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‘We can’t cope anymore’: Caribbean islanders ‘kicked out’ by rising sea levels |  world

‘We can’t cope anymore’: Caribbean islanders ‘kicked out’ by rising sea levels | world

Residents of the island of Panama are being “expelled” due to rising sea levels

Hammocks began appearing this week on the doors of 300 new homes built above a cassava field on the coast of Panama. The residences will be the new home for the residents of the area The first island in the Caribbean to be evacuated due to rising sea levels.

The families, indigenous to the Guna ethnic group who live on the island of Garde Sugdup, in the San Blas archipelago, transported stoves, gas cylinders, mattresses and other belongings in boats and trucks to the new community of Esperiala.

Garde Sugdup Island, in the San Blas Archipelago, in Panama, which had to be partially evacuated due to rising sea levels, in June 2024. – Photo: Mathias Delacroix/AP

The Gunas of Gardi Sugdub is the first of 63 communities along Panama’s Caribbean and Pacific coasts that government officials and scientists predict will be forced to relocate due to rising sea levels in the coming decades.

Every year, especially when strong winds blow on the sea in November and December Water fills the streets and enters homes. Climate change is not only causing sea levels to rise, it is also causing the oceans to warm and thus warming the oceans Fueling stronger storms.

The island’s former residents, all from the Guna ethnic group, soon noticed some differences with the mainland. “It’s colder here,” said Augusto Walter, 73, as he hung the hammock Wednesday in the tidy two-bedroom house with a backyard. “At this time of day there is an oven on the island.”

a Most families in Garde Sugdub have moved or are in the process of moving this weekBut the newly paved and painted streets of his new home, Esperiala, were still almost empty.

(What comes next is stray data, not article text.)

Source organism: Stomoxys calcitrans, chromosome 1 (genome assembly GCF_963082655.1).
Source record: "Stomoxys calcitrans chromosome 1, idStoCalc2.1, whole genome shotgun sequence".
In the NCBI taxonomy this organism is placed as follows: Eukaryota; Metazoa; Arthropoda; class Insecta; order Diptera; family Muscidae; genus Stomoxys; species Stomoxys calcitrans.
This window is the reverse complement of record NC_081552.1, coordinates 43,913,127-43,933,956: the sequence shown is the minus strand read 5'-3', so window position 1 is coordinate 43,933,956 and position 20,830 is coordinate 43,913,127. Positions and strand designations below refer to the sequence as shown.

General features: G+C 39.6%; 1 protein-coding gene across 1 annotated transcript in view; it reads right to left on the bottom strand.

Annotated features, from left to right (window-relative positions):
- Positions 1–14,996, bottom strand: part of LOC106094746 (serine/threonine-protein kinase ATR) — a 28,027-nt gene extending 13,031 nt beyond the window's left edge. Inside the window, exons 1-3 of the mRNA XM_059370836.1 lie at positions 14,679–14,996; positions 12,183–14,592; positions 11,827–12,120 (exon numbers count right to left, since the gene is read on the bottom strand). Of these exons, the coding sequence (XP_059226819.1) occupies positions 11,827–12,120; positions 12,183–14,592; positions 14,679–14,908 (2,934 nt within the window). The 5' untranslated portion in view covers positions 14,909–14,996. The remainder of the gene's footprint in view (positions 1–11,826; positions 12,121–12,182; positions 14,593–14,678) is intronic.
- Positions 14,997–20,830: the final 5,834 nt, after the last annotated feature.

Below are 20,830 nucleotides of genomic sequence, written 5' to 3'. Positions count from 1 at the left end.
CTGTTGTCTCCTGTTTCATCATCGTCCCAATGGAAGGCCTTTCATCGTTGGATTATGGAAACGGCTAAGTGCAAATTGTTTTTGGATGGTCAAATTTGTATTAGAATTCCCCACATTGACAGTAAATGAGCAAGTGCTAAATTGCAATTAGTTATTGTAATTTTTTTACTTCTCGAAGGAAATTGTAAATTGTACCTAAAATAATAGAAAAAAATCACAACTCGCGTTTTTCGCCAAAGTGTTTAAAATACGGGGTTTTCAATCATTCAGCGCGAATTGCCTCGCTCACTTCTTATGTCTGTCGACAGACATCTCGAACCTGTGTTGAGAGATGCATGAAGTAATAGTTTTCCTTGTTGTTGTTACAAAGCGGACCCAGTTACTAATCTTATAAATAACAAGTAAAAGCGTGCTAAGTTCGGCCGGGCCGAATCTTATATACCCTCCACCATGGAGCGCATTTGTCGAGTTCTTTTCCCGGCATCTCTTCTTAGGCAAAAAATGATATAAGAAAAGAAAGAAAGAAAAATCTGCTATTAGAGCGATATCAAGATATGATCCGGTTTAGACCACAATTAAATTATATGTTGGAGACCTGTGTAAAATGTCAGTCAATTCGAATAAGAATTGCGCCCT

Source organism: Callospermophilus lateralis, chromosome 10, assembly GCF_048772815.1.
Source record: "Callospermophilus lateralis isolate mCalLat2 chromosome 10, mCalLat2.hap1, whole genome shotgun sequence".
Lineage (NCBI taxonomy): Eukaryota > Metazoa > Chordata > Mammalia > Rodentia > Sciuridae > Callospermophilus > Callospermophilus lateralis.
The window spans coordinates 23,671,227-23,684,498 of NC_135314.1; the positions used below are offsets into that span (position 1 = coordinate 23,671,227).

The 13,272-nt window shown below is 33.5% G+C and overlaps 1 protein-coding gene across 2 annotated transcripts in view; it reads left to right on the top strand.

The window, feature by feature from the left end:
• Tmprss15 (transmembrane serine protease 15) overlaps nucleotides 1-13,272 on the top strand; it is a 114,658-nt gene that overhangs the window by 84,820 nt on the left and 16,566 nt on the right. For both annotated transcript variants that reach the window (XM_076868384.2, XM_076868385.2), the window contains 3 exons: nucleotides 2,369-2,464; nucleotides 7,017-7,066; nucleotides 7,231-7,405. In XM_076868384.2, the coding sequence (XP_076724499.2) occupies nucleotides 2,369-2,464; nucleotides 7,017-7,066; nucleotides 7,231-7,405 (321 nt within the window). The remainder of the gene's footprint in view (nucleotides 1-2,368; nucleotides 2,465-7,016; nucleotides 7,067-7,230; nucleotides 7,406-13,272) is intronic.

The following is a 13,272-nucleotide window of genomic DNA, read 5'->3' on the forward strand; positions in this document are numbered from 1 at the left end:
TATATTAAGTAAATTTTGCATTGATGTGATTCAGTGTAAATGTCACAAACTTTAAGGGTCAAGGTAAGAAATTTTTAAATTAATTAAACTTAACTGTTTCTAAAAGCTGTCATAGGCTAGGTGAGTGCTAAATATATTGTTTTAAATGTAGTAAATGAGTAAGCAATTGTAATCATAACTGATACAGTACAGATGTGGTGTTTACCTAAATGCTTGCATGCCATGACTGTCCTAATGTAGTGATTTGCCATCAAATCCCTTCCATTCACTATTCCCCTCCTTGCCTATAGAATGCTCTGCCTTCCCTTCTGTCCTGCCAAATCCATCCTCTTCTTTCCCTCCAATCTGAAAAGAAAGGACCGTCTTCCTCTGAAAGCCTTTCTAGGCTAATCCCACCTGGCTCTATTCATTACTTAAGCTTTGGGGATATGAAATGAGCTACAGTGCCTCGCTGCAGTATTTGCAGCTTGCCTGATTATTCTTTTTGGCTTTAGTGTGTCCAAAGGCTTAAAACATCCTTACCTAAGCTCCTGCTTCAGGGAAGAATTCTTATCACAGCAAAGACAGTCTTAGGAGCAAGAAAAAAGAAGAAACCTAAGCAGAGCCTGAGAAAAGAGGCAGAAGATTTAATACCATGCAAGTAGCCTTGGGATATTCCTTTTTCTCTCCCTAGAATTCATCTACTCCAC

The neighborhood built by the Panamanian government on the country’s mainland to welcome island residents who had to be resettled due to global warming, in June 2024. – Photo: Matías Delacroix/AP

Seven or eight families, numbering about 200 people, chose to stay for now, and evacuation was not mandatory. But, to stay on the island, some had to build new two-story houses.

Among those who stayed was 49-year-old boat mechanic Eugencio Arango. “I prefer being here (on the island), it is more relaxed,” Arango said. His mother, brother and grandmother moved to Isperiala.

“Honestly, I don’t know why people want to live there,” he said. “It’s like living in a city, closed and you can’t go out, and the houses are small“.

He says he doesn’t believe climate change is responsible for rising sea levels, but rather the decisions people make. “It is man who harms nature,” Arango said. “Now they want to cut down all the trees to build houses on dry land.”

Ernesto Lopez, 69, moved in Tuesday with his wife, Degna, and two other relatives are expected soon.

“We feel like we’re more comfortable here, there’s more space,” Lopez said, sitting in his hammock on Wednesday. “In Garde Sugdub, we were crammed into houses with too many people. We couldn’t cope anymore, and the sea was getting to us every year.”

they They spent their first night with a battery-powered flashlight And gas stoves that they brought from the island.

The mangoes, green bananas and sugarcane that Lopez had brought that morning from his farm, about two hours away, were piled on the floor of the house. Like most families, they are I didn’t plan to completely abandon the island where generations have spent their entire lives.

“Every now and then we will cross to the island,” Lopez said.

Many of Isperiala’s new residents did so because their new homes did not yet have electricity.

Betsira Brenis, 19, moved in with her mother, grandmother and aunt on Wednesday. Carrying two gallons of water they brought home from the island, she said there would be enough space for the family after living on the crowded island.

She added that they planned to continue traveling between the mainland and the island as well. “The good thing about this is that we now have a new house and another one for the other aunts to stay in.”

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